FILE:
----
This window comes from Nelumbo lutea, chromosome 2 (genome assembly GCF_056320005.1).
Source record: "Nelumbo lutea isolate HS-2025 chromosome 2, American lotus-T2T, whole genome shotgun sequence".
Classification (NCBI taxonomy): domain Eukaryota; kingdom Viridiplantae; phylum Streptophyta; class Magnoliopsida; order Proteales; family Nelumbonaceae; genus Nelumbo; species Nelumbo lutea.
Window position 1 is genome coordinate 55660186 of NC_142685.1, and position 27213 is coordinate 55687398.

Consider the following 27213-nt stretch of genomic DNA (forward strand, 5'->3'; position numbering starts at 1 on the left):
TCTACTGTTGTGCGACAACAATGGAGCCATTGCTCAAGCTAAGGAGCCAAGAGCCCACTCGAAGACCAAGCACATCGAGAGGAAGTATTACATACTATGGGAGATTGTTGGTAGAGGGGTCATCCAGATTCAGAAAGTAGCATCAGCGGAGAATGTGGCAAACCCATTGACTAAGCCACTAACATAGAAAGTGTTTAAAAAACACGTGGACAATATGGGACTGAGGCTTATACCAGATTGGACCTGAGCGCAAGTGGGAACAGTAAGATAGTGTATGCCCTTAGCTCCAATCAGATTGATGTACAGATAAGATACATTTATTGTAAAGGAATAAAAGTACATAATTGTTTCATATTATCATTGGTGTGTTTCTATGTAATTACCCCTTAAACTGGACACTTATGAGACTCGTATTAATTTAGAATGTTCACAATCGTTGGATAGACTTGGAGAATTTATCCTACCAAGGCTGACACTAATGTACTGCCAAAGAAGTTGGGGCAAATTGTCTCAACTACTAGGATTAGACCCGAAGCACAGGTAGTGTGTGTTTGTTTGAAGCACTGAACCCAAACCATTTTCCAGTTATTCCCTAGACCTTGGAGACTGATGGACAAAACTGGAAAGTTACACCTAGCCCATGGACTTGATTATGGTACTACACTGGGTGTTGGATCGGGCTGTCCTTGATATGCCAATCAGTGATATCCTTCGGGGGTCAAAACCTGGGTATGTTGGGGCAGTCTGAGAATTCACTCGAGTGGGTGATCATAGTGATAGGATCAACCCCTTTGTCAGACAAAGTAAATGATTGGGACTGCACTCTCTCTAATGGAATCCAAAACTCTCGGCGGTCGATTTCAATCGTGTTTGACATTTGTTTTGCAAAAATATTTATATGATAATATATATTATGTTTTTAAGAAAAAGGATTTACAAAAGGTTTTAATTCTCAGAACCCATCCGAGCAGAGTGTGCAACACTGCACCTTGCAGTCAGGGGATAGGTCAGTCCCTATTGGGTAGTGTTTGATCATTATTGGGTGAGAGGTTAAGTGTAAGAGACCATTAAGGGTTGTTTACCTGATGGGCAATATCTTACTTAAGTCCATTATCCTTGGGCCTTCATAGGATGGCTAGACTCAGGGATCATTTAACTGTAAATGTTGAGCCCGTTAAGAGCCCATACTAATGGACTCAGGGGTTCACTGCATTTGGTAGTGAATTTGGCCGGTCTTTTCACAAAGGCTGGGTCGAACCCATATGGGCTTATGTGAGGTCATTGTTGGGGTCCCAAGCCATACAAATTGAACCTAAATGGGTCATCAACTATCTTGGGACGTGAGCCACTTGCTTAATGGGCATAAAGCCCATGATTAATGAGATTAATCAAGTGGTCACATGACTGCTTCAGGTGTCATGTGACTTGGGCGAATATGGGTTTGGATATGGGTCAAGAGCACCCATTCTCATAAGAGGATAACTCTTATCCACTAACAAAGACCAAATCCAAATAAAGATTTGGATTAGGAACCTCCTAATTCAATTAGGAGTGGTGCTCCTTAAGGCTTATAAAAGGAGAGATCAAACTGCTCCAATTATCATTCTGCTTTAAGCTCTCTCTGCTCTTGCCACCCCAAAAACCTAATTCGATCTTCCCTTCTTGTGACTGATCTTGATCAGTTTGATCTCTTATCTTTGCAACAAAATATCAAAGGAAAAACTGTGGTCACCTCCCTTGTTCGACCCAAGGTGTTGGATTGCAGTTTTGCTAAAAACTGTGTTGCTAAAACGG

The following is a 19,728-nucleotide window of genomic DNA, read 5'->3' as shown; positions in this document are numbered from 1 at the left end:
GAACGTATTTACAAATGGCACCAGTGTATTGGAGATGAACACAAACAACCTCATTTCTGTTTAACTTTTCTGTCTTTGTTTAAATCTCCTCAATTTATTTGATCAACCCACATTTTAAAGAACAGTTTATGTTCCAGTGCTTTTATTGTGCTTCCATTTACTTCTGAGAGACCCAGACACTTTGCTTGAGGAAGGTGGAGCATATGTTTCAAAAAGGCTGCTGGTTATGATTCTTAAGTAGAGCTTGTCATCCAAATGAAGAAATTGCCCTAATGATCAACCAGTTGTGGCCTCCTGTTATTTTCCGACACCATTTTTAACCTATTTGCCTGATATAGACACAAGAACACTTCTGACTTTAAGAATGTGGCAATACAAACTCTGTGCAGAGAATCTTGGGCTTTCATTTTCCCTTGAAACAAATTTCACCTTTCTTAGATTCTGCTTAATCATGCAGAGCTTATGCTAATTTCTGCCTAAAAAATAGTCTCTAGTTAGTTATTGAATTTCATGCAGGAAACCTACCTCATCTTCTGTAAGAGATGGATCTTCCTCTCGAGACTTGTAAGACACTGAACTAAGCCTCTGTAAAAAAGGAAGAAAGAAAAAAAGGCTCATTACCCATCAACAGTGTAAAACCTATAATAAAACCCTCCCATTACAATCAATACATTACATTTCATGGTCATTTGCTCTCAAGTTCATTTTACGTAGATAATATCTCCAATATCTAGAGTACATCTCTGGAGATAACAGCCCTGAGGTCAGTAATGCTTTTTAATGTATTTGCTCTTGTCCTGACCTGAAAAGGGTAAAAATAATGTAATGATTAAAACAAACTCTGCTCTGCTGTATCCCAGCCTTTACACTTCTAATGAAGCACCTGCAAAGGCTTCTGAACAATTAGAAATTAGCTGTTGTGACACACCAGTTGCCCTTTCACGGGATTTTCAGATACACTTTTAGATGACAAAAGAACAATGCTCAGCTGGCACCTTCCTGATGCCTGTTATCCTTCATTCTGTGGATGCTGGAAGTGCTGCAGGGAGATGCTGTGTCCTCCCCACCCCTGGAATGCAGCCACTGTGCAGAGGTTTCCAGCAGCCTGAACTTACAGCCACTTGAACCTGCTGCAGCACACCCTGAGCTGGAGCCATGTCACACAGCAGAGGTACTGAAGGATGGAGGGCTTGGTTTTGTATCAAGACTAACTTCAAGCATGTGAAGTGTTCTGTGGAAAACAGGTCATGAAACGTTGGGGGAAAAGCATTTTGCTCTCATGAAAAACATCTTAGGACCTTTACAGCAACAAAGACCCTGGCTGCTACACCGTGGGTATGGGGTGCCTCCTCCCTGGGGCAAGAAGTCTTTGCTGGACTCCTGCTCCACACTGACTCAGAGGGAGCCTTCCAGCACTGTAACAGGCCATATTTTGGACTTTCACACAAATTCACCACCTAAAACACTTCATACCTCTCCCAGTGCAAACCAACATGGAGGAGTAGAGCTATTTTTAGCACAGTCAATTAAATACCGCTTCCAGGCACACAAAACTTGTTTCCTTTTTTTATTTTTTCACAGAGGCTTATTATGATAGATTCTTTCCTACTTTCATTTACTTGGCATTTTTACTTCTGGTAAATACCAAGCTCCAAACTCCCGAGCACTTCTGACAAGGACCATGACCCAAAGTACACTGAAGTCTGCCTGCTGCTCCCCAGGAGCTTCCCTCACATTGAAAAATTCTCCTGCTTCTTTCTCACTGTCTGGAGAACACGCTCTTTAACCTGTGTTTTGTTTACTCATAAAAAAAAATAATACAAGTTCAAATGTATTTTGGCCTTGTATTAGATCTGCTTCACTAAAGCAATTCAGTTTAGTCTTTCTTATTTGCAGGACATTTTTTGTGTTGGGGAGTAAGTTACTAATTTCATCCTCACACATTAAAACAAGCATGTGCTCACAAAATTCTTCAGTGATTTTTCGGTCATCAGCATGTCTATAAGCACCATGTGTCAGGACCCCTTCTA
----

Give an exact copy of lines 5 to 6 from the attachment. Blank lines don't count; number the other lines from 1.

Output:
Consider the following 27213-nt stretch of genomic DNA (forward strand, 5'->3'; position numbering starts at 1 on the left):
TCTACTGTTGTGCGACAACAATGGAGCCATTGCTCAAGCTAAGGAGCCAAGAGCCCACTCGAAGACCAAGCACATCGAGAGGAAGTATTACATACTATGGGAGATTGTTGGTAGAGGGGTCATCCAGATTCAGAAAGTAGCATCAGCGGAGAATGTGGCAAACCCATTGACTAAGCCACTAACATAGAAAGTGTTTAAAAAACACGTGGACAATATGGGACTGAGGCTTATACCAGATTGGACCTGAGCGCAAGTGGGAACAGTAAGATAGTGTATGCCCTTAGCTCCAATCAGATTGATGTACAGATAAGATACATTTATTGTAAAGGAATAAAAGTACATAATTGTTTCATATTATCATTGGTGTGTTTCTATGTAATTACCCCTTAAACTGGACACTTATGAGACTCGTATTAATTTAGAATGTTCACAATCGTTGGATAGACTTGGAGAATTTATCCTACCAAGGCTGACACTAATGTACTGCCAAAGAAGTTGGGGCAAATTGTCTCAACTACTAGGATTAGACCCGAAGCACAGGTAGTGTGTGTTTGTTTGAAGCACTGAACCCAAACCATTTTCCAGTTATTCCCTAGACCTTGGAGACTGATGGACAAAACTGGAAAGTTACACCTAGCCCATGGACTTGATTATGGTACTACACTGGGTGTTGGATCGGGCTGTCCTTGATATGCCAATCAGTGATATCCTTCGGGGGTCAAAACCTGGGTATGTTGGGGCAGTCTGAGAATTCACTCGAGTGGGTGATCATAGTGATAGGATCAACCCCTTTGTCAGACAAAGTAAATGATTGGGACTGCACTCTCTCTAATGGAATCCAAAACTCTCGGCGGTCGATTTCAATCGTGTTTGACATTTGTTTTGCAAAAATATTTATATGATAATATATATTATGTTTTTAAGAAAAAGGATTTACAAAAGGTTTTAATTCTCAGAACCCATCCGAGCAGAGTGTGCAACACTGCACCTTGCAGTCAGGGGATAGGTCAGTCCCTATTGGGTAGTGTTTGATCATTATTGGGTGAGAGGTTAAGTGTAAGAGACCATTAAGGGTTGTTTACCTGATGGGCAATATCTTACTTAAGTCCATTATCCTTGGGCCTTCATAGGATGGCTAGACTCAGGGATCATTTAACTGTAAATGTTGAGCCCGTTAAGAGCCCATACTAATGGACTCAGGGGTTCACTGCATTTGGTAGTGAATTTGGCCGGTCTTTTCACAAAGGCTGGGTCGAACCCATATGGGCTTATGTGAGGTCATTGTTGGGGTCCCAAGCCATACAAATTGAACCTAAATGGGTCATCAACTATCTTGGGACGTGAGCCACTTGCTTAATGGGCATAAAGCCCATGATTAATGAGATTAATCAAGTGGTCACATGACTGCTTCAGGTGTCATGTGACTTGGGCGAATATGGGTTTGGATATGGGTCAAGAGCACCCATTCTCATAAGAGGATAACTCTTATCCACTAACAAAGACCAAATCCAAATAAAGATTTGGATTAGGAACCTCCTAATTCAATTAGGAGTGGTGCTCCTTAAGGCTTATAAAAGGAGAGATCAAACTGCTCCAATTATCATTCTGCTTTAAGCTCTCTCTGCTCTTGCCACCCCAAAAACCTAATTCGATCTTCCCTTCTTGTGACTGATCTTGATCAGTTTGATCTCTTATCTTTGCAACAAAATATCAAAGGAAAAACTGTGGTCACCTCCCTTGTTCGACCCAAGGTGTTGGATTGCAGTTTTGCTAAAAACTGTGTTGCTAAAACGG